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Maindiff Court and Bailey Park hosted two sensational events. Helen Morgan of Abergavenny Local History Society reports


It had been a long, dry summer when the National Eisteddfod came to town amid more than the usual fanfare. The opening Gorsedd ceremony took place at Plas Derwen but the main pavilion with seating for 14,000 was in Bailey Park.  Choirs turned up to compete from as far afield as Middlesbrough, Nottingham and Portsmouth and from practically every district in South Wales. The Arts competitions attracted entries from as far away as Australia and the Americas. In all more than 2,000 people competed for the music and literary prizes.

Credit-all-Abergavenny-MuseumWith scores of the rich and famous, including Lloyd George,  expected to attend extra police and stewards were on guard  against suffragettes who had been parading along the Hereford Road threatening to disrupt events. And just to be sure, the 4th Brigade of the London Territorials turned up at the end of July for a fortnight’s tour of duty.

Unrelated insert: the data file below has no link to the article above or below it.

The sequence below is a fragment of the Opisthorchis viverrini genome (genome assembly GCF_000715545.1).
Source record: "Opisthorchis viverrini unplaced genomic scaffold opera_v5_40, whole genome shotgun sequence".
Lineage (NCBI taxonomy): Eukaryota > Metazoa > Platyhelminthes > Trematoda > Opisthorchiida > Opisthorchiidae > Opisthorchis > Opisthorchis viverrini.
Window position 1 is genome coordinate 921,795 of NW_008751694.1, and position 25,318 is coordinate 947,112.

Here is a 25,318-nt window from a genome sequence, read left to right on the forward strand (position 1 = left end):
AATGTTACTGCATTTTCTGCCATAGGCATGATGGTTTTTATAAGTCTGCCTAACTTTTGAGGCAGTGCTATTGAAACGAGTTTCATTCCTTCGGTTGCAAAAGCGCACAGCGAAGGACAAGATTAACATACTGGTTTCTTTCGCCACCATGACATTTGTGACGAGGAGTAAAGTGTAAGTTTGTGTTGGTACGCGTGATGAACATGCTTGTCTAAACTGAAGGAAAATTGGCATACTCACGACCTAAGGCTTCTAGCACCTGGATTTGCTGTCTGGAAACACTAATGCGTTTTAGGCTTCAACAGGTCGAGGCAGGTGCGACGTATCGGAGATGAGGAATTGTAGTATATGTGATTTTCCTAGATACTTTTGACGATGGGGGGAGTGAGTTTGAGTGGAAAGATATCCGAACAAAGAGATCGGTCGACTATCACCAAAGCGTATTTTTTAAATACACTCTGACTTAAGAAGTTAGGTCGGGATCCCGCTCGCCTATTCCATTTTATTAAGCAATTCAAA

As it turned out, however, the week passed off without trouble. Lloyd George failed to turn up. The suffragettes set fire to the cricket pavilion instead.

Press reports at the time said that the Eisteddfod in 1913 had “unquestionably eclipsed its predecessors” and praised Abergavenny for its “beauty” and said “the town’s services to Welsh literature that had been notable”. Sadly, for its promoters, the event lost money due to poor attendances at the evening concerts of Elijah and the Messiah.

Instead, more than 12,000 people turned out for the first performance of the Pageant of Gwent on August 4th. This was a Bank Holiday being the first Monday of August (as was customary until 1965). The pageant took place at Maindiff Court, home to the Curre family, and was an elaborate costume drama in 12 episodes depicting our history from the coming of the Cymry in about 1100BC to Charles I. It involved people from across the county. Many characters were played by their direct descendants, including those of Richard Neville (Warwick the King maker) who married Anne Beauchamp in Abergavenny  in March 1436.

Ambulance and timbering competitions added to the merriment as did the band of The South Wales Borderers and Ebbw Vale choir.  It was so popular that it was repeated twice at the end of November in the Town Hall.


Abergavenny Local History Society’s lecture programme resumes on September 26 when Dr Ray Howell will talk about How the Romans shaped Medieval Caerleon.

Article by Helen Morgan:All images copyright Abergavenny Musuem

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